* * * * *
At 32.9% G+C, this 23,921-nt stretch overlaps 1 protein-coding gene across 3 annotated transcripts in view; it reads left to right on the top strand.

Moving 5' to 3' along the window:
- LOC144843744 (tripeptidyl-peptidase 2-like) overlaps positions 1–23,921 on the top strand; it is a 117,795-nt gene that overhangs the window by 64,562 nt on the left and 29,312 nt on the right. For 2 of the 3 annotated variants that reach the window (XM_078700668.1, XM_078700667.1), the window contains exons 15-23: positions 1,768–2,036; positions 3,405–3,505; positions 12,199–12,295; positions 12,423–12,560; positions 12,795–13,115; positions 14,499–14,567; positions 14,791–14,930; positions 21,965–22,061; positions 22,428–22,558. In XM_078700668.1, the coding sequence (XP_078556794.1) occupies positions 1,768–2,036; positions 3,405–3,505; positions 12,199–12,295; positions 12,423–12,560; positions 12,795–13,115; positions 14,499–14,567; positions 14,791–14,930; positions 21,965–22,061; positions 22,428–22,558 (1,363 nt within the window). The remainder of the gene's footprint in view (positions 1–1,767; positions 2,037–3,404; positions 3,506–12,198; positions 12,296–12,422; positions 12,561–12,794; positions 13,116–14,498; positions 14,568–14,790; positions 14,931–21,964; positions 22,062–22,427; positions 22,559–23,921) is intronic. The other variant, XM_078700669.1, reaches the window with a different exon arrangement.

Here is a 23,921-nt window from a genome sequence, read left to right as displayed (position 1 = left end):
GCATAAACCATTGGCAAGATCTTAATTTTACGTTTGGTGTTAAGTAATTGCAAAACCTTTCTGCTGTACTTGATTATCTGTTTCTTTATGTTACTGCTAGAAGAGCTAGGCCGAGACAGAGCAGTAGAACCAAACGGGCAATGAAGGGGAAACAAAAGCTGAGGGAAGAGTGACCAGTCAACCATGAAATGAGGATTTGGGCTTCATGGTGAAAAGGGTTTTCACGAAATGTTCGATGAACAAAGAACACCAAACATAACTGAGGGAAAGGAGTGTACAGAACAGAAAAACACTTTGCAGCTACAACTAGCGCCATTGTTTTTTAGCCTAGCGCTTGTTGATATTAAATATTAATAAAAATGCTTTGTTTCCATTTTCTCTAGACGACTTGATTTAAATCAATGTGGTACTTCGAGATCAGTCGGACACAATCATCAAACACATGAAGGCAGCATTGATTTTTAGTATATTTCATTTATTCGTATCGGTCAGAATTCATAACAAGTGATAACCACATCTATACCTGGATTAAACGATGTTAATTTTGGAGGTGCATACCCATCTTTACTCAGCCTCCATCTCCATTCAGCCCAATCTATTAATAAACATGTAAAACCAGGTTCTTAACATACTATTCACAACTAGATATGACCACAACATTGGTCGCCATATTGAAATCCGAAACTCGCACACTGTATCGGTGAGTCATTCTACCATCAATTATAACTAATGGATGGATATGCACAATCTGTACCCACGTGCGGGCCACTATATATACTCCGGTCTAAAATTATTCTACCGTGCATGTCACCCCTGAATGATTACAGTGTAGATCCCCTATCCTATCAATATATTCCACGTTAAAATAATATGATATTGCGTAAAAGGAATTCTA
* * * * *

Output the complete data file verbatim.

At 32.9% G+C, this 23,921-nt stretch overlaps 1 protein-coding gene across 3 annotated transcripts in view; it reads left to right on the top strand.

Moving 5' to 3' along the window:
- LOC144843744 (tripeptidyl-peptidase 2-like) overlaps positions 1–23,921 on the top strand; it is a 117,795-nt gene that overhangs the window by 64,562 nt on the left and 29,312 nt on the right. For 2 of the 3 annotated variants that reach the window (XM_078700668.1, XM_078700667.1), the window contains exons 15-23: positions 1,768–2,036; positions 3,405–3,505; positions 12,199–12,295; positions 12,423–12,560; positions 12,795–13,115; positions 14,499–14,567; positions 14,791–14,930; positions 21,965–22,061; positions 22,428–22,558. In XM_078700668.1, the coding sequence (XP_078556794.1) occupies positions 1,768–2,036; positions 3,405–3,505; positions 12,199–12,295; positions 12,423–12,560; positions 12,795–13,115; positions 14,499–14,567; positions 14,791–14,930; positions 21,965–22,061; positions 22,428–22,558 (1,363 nt within the window). The remainder of the gene's footprint in view (positions 1–1,767; positions 2,037–3,404; positions 3,506–12,198; positions 12,296–12,422; positions 12,561–12,794; positions 13,116–14,498; positions 14,568–14,790; positions 14,931–21,964; positions 22,062–22,427; positions 22,559–23,921) is intronic. The other variant, XM_078700669.1, reaches the window with a different exon arrangement.

Here is a 23,921-nt window from a genome sequence, read left to right as displayed (position 1 = left end):
GCATAAACCATTGGCAAGATCTTAATTTTACGTTTGGTGTTAAGTAATTGCAAAACCTTTCTGCTGTACTTGATTATCTGTTTCTTTATGTTACTGCTAGAAGAGCTAGGCCGAGACAGAGCAGTAGAACCAAACGGGCAATGAAGGGGAAACAAAAGCTGAGGGAAGAGTGACCAGTCAACCATGAAATGAGGATTTGGGCTTCATGGTGAAAAGGGTTTTCACGAAATGTTCGATGAACAAAGAACACCAAACATAACTGAGGGAAAGGAGTGTACAGAACAGAAAAACACTTTGCAGCTACAACTAGCGCCATTGTTTTTTAGCCTAGCGCTTGTTGATATTAAATATTAATAAAAATGCTTTGTTTCCATTTTCTCTAGACGACTTGATTTAAATCAATGTGGTACTTCGAGATCAGTCGGACACAATCATCAAACACATGAAGGCAGCATTGATTTTTAGTATATTTCATTTATTCGTATCGGTCAGAATTCATAACAAGTGATAACCACATCTATACCTGGATTAAACGATGTTAATTTTGGAGGTGCATACCCATCTTTACTCAGCCTCCATCTCCATTCAGCCCAATCTATTAATAAACATGTAAAACCAGGTTCTTAACATACTATTCACAACTAGATATGACCACAACATTGGTCGCCATATTGAAATCCGAAACTCGCACACTGTATCGGTGAGTCATTCTACCATCAATTATAACTAATGGATGGATATGCACAATCTGTACCCACGTGCGGGCCACTATATATACTCCGGTCTAAAATTATTCTACCGTGCATGTCACCCCTGAATGATTACAGTGTAGATCCCCTATCCTATCAATATATTCCACGTTAAAATAATATGATATTGCGTAAAAGGAATTCTA